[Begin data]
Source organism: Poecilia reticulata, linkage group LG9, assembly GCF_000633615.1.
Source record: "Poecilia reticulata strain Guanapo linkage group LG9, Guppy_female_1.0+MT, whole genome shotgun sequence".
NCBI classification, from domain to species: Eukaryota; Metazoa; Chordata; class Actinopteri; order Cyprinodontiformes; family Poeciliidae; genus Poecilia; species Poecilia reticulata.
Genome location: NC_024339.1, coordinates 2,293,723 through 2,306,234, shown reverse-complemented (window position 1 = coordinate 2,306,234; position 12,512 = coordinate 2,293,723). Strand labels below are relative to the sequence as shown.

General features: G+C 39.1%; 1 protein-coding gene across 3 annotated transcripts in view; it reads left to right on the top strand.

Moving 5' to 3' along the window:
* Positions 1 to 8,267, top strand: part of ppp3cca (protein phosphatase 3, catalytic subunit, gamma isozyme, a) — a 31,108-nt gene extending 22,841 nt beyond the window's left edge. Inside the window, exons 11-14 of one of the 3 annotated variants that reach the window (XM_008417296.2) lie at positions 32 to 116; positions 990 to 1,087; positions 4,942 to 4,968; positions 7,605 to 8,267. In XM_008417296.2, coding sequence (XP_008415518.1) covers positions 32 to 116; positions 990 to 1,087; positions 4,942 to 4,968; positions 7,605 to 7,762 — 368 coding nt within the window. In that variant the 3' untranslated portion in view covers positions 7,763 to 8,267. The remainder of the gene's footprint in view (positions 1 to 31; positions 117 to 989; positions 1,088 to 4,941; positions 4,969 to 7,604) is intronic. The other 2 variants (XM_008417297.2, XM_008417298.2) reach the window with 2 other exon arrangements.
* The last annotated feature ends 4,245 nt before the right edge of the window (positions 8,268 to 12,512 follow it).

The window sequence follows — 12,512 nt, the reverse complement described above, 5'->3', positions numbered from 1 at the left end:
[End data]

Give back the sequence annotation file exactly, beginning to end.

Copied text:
Source organism: Poecilia reticulata, linkage group LG9, assembly GCF_000633615.1.
Source record: "Poecilia reticulata strain Guanapo linkage group LG9, Guppy_female_1.0+MT, whole genome shotgun sequence".
NCBI classification, from domain to species: Eukaryota; Metazoa; Chordata; class Actinopteri; order Cyprinodontiformes; family Poeciliidae; genus Poecilia; species Poecilia reticulata.
Genome location: NC_024339.1, coordinates 2,293,723 through 2,306,234, shown reverse-complemented (window position 1 = coordinate 2,306,234; position 12,512 = coordinate 2,293,723). Strand labels below are relative to the sequence as shown.

General features: G+C 39.1%; 1 protein-coding gene across 3 annotated transcripts in view; it reads left to right on the top strand.

Moving 5' to 3' along the window:
* Positions 1 to 8,267, top strand: part of ppp3cca (protein phosphatase 3, catalytic subunit, gamma isozyme, a) — a 31,108-nt gene extending 22,841 nt beyond the window's left edge. Inside the window, exons 11-14 of one of the 3 annotated variants that reach the window (XM_008417296.2) lie at positions 32 to 116; positions 990 to 1,087; positions 4,942 to 4,968; positions 7,605 to 8,267. In XM_008417296.2, coding sequence (XP_008415518.1) covers positions 32 to 116; positions 990 to 1,087; positions 4,942 to 4,968; positions 7,605 to 7,762 — 368 coding nt within the window. In that variant the 3' untranslated portion in view covers positions 7,763 to 8,267. The remainder of the gene's footprint in view (positions 1 to 31; positions 117 to 989; positions 1,088 to 4,941; positions 4,969 to 7,604) is intronic. The other 2 variants (XM_008417297.2, XM_008417298.2) reach the window with 2 other exon arrangements.
* The last annotated feature ends 4,245 nt before the right edge of the window (positions 8,268 to 12,512 follow it).

The window sequence follows — 12,512 nt, the reverse complement described above, 5'->3', positions numbered from 1 at the left end: